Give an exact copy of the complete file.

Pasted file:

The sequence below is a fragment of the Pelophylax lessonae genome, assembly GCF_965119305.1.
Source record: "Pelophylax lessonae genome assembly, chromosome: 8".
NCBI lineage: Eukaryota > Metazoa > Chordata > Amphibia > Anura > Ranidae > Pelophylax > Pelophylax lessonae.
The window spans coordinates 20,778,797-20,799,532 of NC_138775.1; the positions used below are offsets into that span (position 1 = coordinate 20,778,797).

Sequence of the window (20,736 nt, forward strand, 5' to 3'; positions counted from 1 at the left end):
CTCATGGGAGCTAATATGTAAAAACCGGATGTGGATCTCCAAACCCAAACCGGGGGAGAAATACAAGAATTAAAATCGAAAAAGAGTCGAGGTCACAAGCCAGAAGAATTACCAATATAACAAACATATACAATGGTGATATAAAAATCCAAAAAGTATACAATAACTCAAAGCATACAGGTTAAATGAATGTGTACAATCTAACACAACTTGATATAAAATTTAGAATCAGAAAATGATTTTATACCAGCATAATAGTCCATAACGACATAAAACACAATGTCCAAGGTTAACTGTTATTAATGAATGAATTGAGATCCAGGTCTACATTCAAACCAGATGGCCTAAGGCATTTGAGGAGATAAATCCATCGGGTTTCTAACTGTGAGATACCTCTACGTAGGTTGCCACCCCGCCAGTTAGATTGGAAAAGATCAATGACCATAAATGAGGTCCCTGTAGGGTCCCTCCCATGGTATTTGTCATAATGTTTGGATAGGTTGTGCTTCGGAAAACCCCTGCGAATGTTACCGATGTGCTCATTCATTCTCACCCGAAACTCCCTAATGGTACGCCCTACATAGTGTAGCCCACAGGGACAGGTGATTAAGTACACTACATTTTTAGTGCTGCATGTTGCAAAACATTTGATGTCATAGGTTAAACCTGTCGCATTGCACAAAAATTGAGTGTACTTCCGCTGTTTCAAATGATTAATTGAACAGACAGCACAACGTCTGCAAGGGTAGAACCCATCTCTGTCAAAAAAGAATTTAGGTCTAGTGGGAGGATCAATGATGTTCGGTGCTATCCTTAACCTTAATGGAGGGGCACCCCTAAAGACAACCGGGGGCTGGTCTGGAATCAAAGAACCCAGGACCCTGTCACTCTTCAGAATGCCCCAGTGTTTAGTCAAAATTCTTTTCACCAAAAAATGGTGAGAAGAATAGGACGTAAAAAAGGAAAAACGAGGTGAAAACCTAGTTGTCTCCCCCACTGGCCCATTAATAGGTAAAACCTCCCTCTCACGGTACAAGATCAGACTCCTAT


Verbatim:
The sequence below is a fragment of the Pelophylax lessonae genome, assembly GCF_965119305.1.
Source record: "Pelophylax lessonae genome assembly, chromosome: 8".
NCBI lineage: Eukaryota > Metazoa > Chordata > Amphibia > Anura > Ranidae > Pelophylax > Pelophylax lessonae.
The window spans coordinates 20,778,797-20,799,532 of NC_138775.1; the positions used below are offsets into that span (position 1 = coordinate 20,778,797).

Sequence of the window (20,736 nt, forward strand, 5' to 3'; positions counted from 1 at the left end):
CTCATGGGAGCTAATATGTAAAAACCGGATGTGGATCTCCAAACCCAAACCGGGGGAGAAATACAAGAATTAAAATCGAAAAAGAGTCGAGGTCACAAGCCAGAAGAATTACCAATATAACAAACATATACAATGGTGATATAAAAATCCAAAAAGTATACAATAACTCAAAGCATACAGGTTAAATGAATGTGTACAATCTAACACAACTTGATATAAAATTTAGAATCAGAAAATGATTTTATACCAGCATAATAGTCCATAACGACATAAAACACAATGTCCAAGGTTAACTGTTATTAATGAATGAATTGAGATCCAGGTCTACATTCAAACCAGATGGCCTAAGGCATTTGAGGAGATAAATCCATCGGGTTTCTAACTGTGAGATACCTCTACGTAGGTTGCCACCCCGCCAGTTAGATTGGAAAAGATCAATGACCATAAATGAGGTCCCTGTAGGGTCCCTCCCATGGTATTTGTCATAATGTTTGGATAGGTTGTGCTTCGGAAAACCCCTGCGAATGTTACCGATGTGCTCATTCATTCTCACCCGAAACTCCCTAATGGTACGCCCTACATAGTGTAGCCCACAGGGACAGGTGATTAAGTACACTACATTTTTAGTGCTGCATGTTGCAAAACATTTGATGTCATAGGTTAAACCTGTCGCATTGCACAAAAATTGAGTGTACTTCCGCTGTTTCAAATGATTAATTGAACAGACAGCACAACGTCTGCAAGGGTAGAACCCATCTCTGTCAAAAAAGAATTTAGGTCTAGTGGGAGGATCAATGATGTTCGGTGCTATCCTTAACCTTAATGGAGGGGCACCCCTAAAGACAACCGGGGGCTGGTCTGGAATCAAAGAACCCAGGACCCTGTCACTCTTCAGAATGCCCCAGTGTTTAGTCAAAATTCTTTTCACCAAAAAATGGTGAGAAGAATAGGACGTAAAAAAGGAAAAACGAGGTGAAAACCTAGTTGTCTCCCCCACTGGCCCATTAATAGGTAAAACCTCCCTCTCACGGTACAAGATCAGACTCCTAT